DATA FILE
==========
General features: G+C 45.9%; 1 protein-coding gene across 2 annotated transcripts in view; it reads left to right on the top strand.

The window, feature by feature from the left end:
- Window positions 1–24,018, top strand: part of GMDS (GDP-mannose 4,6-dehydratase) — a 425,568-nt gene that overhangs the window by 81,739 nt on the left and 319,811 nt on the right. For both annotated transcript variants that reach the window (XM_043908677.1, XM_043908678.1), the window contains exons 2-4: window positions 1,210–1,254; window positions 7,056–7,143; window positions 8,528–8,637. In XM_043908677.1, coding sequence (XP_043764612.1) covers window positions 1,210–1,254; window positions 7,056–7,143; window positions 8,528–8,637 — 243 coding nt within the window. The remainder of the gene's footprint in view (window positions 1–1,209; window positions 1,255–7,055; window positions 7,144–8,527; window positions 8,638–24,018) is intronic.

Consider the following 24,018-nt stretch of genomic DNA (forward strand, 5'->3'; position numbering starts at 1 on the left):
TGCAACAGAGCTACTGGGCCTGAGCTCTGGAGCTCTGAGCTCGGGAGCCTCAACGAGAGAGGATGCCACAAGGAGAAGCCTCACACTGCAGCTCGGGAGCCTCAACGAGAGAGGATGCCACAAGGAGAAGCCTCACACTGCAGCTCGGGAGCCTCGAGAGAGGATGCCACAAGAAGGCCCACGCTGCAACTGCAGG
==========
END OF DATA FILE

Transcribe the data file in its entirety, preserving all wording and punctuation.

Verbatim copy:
General features: G+C 45.9%; 1 protein-coding gene across 2 annotated transcripts in view; it reads left to right on the top strand.

The window, feature by feature from the left end:
- Window positions 1–24,018, top strand: part of GMDS (GDP-mannose 4,6-dehydratase) — a 425,568-nt gene that overhangs the window by 81,739 nt on the left and 319,811 nt on the right. For both annotated transcript variants that reach the window (XM_043908677.1, XM_043908678.1), the window contains exons 2-4: window positions 1,210–1,254; window positions 7,056–7,143; window positions 8,528–8,637. In XM_043908677.1, coding sequence (XP_043764612.1) covers window positions 1,210–1,254; window positions 7,056–7,143; window positions 8,528–8,637 — 243 coding nt within the window. The remainder of the gene's footprint in view (window positions 1–1,209; window positions 1,255–7,055; window positions 7,144–8,527; window positions 8,638–24,018) is intronic.

Consider the following 24,018-nt stretch of genomic DNA (forward strand, 5'->3'; position numbering starts at 1 on the left):
TGCAACAGAGCTACTGGGCCTGAGCTCTGGAGCTCTGAGCTCGGGAGCCTCAACGAGAGAGGATGCCACAAGGAGAAGCCTCACACTGCAGCTCGGGAGCCTCAACGAGAGAGGATGCCACAAGGAGAAGCCTCACACTGCAGCTCGGGAGCCTCGAGAGAGGATGCCACAAGAAGGCCCACGCTGCAACTGCAGG